1. As an outpatient hospital facility, how would we most accurately code our emergency department and clinic visits?
There are two types of emergency departments:
Type A - available 24/7
Visits to a Type A emergency department are billed with 99281-99285
Type B - dedicated emergency department
Visits to a Type B emergency department are billed with G0380-G0384
Hospital outpatient clinic visits for assessment and management are billed with G0463.
For a list of condition codes, occurrence codes, occurrence span codes, value codes, revenue codes and all other required data reported on the UB-04, please visit the NUBC
website for the official UB-04 data specifications manual.
2. When is it appropriate to append modifier 25 to an E/M code?
Append modifier 25 to a separately identifiable E/M service provided on the same day as a diagnostic and /or therapeutic procedure.
Example: A patient reports for pulmonary function testing in the morning and attends the hypertension clinic in the afternoon. Report modifier 25 with the E/M code for the hypertension clinic visit to indicate a separately identifiable service provided on the same date as the pulmonary function testing. This allows reimbursement for both services.
3. When we do pulmonary function testing, there is a significant amount of time spent educating the patient, preparing the patient, etc. Would it be appropriate to bill an E/M code to cover the costs associated with the testing?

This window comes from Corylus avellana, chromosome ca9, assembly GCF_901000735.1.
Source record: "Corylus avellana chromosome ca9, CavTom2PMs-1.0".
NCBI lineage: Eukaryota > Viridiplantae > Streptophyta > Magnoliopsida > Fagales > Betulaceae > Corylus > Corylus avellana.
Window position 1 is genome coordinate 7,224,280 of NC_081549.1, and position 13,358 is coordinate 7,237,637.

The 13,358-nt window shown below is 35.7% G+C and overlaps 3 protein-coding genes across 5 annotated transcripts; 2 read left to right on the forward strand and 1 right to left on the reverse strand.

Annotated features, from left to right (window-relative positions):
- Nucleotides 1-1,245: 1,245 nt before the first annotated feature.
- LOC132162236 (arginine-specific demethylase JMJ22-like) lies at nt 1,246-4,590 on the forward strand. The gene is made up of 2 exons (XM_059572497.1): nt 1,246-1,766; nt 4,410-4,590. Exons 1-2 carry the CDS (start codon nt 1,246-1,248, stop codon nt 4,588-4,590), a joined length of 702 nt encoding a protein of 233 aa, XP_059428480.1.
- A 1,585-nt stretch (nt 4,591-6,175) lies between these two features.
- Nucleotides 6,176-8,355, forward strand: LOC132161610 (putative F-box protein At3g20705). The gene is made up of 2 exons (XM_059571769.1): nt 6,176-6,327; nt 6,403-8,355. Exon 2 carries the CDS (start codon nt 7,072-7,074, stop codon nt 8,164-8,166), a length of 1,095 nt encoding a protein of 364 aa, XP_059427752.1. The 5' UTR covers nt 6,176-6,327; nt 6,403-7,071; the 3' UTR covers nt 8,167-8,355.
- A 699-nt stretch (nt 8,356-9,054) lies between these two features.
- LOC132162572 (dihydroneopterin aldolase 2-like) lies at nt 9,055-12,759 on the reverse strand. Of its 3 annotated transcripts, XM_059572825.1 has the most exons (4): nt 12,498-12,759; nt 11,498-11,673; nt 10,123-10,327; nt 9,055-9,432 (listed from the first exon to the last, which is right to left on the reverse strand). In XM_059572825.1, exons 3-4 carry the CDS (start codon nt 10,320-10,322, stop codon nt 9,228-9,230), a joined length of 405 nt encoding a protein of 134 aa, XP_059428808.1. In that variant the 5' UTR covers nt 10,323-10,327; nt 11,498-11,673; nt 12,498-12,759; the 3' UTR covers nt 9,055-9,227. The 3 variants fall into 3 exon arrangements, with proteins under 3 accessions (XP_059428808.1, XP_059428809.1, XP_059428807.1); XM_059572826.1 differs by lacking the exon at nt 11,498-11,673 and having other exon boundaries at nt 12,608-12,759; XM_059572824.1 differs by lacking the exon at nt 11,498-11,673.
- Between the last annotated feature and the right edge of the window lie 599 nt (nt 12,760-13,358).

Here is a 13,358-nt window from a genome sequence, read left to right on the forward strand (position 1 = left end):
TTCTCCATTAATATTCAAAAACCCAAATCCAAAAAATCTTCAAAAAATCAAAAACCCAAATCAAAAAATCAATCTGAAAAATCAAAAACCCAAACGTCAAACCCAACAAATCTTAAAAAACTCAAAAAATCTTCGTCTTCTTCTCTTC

Routine care associated with diagnostic or therapeutic procedures, (such as education, preparation, and on-going nursing care) is included in the reimbursement associated with the procedure code for the testing. It is not appropriate to bill an outpatient clinic visit code for routine care associated with a diagnostic or therapeutic procedure.
4. Our outpatient department provides services such as audiology testing, IV administration of medications and radiology procedures. These services require additional time and resources for monitoring vital signs, re-assessments, patient education and preparation, and extensive documentation. Is it appropriate to bill a low-level E/M code to cover the cost of these services?
No. These are routine care expected when administering the diagnostic test or procedure, and therefore, the cost would be included in the procedure code used for the service. For example, if the patient receives IV chemotherapy, it is standard to monitor vital signs, re-assess and provide education. Therefore, it would be inappropriate to bill for these services separately with an outpatient clinic visit code.